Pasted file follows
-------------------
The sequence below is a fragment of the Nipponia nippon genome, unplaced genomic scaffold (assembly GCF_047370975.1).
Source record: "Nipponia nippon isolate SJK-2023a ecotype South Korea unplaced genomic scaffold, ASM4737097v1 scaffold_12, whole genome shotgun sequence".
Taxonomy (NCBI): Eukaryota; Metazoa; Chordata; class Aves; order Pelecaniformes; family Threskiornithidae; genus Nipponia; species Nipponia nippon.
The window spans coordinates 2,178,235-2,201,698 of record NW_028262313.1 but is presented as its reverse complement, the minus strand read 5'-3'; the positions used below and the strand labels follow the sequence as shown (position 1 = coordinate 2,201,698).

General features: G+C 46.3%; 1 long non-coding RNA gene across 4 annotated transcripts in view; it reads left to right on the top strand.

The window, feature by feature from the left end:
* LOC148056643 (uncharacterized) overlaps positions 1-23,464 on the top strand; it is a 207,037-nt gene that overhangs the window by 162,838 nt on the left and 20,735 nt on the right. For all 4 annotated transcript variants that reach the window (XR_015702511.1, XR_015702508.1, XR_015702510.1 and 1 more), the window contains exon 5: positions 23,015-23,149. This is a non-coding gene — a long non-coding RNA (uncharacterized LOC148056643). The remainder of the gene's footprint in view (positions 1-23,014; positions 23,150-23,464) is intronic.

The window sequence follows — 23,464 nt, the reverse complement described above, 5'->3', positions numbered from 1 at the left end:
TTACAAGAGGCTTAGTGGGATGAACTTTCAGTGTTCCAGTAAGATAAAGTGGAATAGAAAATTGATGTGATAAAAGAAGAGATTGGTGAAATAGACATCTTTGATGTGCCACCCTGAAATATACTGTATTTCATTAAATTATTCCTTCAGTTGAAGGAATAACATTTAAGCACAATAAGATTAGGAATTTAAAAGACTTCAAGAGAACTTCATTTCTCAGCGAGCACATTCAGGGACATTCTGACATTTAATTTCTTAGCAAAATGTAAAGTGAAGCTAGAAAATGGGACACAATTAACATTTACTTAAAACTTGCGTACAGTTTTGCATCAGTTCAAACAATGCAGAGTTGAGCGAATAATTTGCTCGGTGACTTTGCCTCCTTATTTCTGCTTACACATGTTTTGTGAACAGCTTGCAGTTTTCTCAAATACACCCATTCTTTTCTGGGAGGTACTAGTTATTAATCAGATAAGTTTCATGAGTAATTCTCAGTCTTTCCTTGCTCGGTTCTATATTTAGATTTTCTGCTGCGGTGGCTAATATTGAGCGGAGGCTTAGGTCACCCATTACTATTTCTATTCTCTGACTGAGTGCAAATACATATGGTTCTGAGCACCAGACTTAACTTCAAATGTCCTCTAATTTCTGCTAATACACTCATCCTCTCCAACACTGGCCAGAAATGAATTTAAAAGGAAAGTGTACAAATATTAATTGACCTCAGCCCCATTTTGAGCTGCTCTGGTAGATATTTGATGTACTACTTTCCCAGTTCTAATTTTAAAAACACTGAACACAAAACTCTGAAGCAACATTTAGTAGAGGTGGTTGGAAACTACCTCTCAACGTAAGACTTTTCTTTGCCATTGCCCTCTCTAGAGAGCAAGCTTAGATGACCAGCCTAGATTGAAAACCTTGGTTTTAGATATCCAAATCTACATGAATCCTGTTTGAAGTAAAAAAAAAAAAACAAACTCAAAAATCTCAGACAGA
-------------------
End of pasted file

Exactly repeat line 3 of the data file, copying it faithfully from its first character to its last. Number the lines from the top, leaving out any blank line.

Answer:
Taxonomy (NCBI): Eukaryota; Metazoa; Chordata; class Aves; order Pelecaniformes; family Threskiornithidae; genus Nipponia; species Nipponia nippon.